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Judging by the number of posts on gearbox and clutch issues, and the lack of posts on auto box issues, I'd think it's very reliable.  I believe it's made by Aisin-Warner, and their boxes are used in huge numbers in North America (where very few drive a "stick").  Mine never misses a beat.  I'd say that, provided the fluid is clean and the box does not overheat, it will probably outlast the car.

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The auto gearbox is very reliable but the the gearbox ECU on the 4.2 is a known failure point. The common problem is with the way the gearbox changes gear - it feels as though the gears are slipping or engine is revving to high. It also feels as though the gears are suddenly banging into place. Fault codes: 'P0755 - Shift solenoid 'B' fault', 'P0758 Shift solenoid B circuit electrical' or 'P0750 shift solenoid-A'. Check for this fault when test driving a potential purchase. Fortunately the problem can be fixed for around £250 with a lifetime warranty.

See the link below for UK brochures

https://www.ebay.co.uk/itm/143205542649?ssPageName=STRK:MESELX:IT&_trksid=p3984.m1555.l2649

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Engine wise buy what’s in the best overall condition within your budget, the diesel ‘hate’ is largely misplaced if you aren’t averse to a little work and follow some basic common sense. I say that having owned two diesel 4.2’s that each saw out 100k without any engine issues and something close to 350k total on 4.2 & 4.3 diesels in the family and the 4.3 2.2D has known issues.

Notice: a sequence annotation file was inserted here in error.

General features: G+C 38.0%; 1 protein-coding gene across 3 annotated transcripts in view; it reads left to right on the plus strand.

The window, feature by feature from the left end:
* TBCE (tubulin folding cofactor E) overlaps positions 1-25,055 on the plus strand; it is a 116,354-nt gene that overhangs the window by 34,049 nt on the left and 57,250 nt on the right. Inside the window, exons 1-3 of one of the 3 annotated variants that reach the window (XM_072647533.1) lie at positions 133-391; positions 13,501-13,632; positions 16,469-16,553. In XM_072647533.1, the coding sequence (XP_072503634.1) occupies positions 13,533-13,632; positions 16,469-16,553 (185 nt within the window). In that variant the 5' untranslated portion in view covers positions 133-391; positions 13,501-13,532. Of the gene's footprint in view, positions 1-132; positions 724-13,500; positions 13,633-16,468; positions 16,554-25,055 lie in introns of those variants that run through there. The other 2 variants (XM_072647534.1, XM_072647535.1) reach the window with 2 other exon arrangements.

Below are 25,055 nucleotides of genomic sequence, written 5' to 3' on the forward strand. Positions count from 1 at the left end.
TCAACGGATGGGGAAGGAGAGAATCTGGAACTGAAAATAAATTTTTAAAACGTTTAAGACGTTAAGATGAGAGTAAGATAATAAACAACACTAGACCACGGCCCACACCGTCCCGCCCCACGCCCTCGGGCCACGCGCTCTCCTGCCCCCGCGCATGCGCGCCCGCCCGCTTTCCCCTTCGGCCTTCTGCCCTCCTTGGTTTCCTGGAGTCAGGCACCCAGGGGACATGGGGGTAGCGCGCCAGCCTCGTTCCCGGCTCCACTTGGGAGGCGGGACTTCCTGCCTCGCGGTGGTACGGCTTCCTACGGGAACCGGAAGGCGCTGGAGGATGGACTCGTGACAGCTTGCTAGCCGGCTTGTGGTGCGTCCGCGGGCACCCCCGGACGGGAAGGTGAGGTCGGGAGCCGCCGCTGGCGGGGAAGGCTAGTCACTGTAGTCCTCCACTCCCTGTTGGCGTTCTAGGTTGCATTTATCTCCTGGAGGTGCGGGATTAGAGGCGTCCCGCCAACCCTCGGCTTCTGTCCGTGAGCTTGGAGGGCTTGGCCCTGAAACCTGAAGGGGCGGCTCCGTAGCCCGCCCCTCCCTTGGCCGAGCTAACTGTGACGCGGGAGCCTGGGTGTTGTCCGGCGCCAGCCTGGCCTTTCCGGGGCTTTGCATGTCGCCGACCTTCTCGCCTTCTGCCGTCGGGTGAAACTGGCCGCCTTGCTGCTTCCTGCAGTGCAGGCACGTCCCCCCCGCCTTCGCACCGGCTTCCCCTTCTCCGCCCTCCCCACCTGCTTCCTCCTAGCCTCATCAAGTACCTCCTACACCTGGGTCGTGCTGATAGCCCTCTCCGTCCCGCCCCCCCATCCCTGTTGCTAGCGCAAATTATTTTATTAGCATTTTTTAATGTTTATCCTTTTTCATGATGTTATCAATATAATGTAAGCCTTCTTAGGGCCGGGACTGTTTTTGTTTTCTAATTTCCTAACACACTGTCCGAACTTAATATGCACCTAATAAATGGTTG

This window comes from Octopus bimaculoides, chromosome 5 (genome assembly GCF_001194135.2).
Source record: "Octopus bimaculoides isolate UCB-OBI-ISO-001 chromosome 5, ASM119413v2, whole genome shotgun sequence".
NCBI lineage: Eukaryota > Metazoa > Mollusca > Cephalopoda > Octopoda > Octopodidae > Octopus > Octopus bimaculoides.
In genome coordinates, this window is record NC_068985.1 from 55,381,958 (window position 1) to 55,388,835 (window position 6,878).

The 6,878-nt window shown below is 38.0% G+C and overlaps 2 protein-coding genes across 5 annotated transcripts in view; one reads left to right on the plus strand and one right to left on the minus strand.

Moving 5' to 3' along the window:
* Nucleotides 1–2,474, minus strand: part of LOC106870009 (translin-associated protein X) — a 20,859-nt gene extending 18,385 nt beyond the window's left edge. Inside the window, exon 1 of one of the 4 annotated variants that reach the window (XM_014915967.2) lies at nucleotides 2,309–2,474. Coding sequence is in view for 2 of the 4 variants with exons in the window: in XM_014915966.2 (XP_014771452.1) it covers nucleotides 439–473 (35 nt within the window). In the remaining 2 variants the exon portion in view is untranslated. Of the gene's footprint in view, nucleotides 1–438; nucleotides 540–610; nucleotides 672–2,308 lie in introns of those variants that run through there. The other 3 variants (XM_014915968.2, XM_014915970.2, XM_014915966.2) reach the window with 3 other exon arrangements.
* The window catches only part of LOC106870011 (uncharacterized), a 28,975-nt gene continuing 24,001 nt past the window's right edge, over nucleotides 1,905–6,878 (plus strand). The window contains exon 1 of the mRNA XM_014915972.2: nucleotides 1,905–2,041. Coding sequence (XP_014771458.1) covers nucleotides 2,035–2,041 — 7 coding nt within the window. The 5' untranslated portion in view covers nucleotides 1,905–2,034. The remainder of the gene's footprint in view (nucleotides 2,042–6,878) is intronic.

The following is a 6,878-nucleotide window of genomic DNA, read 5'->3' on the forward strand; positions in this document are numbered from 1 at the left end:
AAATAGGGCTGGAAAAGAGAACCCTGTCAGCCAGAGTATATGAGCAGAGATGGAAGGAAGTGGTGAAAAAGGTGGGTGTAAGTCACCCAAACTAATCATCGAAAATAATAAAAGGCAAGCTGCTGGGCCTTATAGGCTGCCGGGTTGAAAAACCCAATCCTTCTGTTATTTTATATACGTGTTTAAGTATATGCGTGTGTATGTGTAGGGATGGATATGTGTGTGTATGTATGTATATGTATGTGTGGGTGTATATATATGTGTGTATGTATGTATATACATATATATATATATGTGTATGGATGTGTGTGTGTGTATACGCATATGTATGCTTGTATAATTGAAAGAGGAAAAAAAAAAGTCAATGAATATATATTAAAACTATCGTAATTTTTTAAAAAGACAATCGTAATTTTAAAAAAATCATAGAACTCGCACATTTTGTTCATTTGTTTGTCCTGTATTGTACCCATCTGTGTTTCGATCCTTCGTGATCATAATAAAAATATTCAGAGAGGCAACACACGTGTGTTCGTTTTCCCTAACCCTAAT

My current 55 plate XTR from November (so the last production run) has been pretty reliable since new, a DMF/Clutch at 80K? was nothing to get excited about and Toyota picked up a decent chunk of it as goodwill without being asked, the SCV’s were free even out of warranty, yes it needs a timing belt every 5yrs/60K, but even the main dealer fixed price isn’t unreasonable (£275). Everyone worries about turbo’s, but if you follow basic common sense (the kind of thing anyone who has ever owned a turbo’d car should do anyway) then they seem to hold up well. The biggest issue is Oil starvation followed by carbon buildup on the control rings leading to hesitation/surging. The former is mitigated by regular Oil changes using a decent quality Oil, drop the sump every 10yrs and check/clean and replace the pickup if you’re genuinely concerned, the latter takes me about 60 seconds to alleviate at each service by manually actuating the mechanism and avoiding supermarket diesel and using millers eco seems to helps minimise/reduce carbon buildup. I say that with the original turbo on 120K, so I like to think I must be doing something right? EGR issues are easily preventable, again use quality fuel, and every few years clean the thing, £2 for brake cleaner and an old toothbrush + 30 minutes of your time isn’t that bad. Even after 95k when I first did my current RAV’s EGR (ran on Shell most of its life), the buildup was very minimal. The 4.2 2.0 D4D lacks a DPF, so no worries on that score.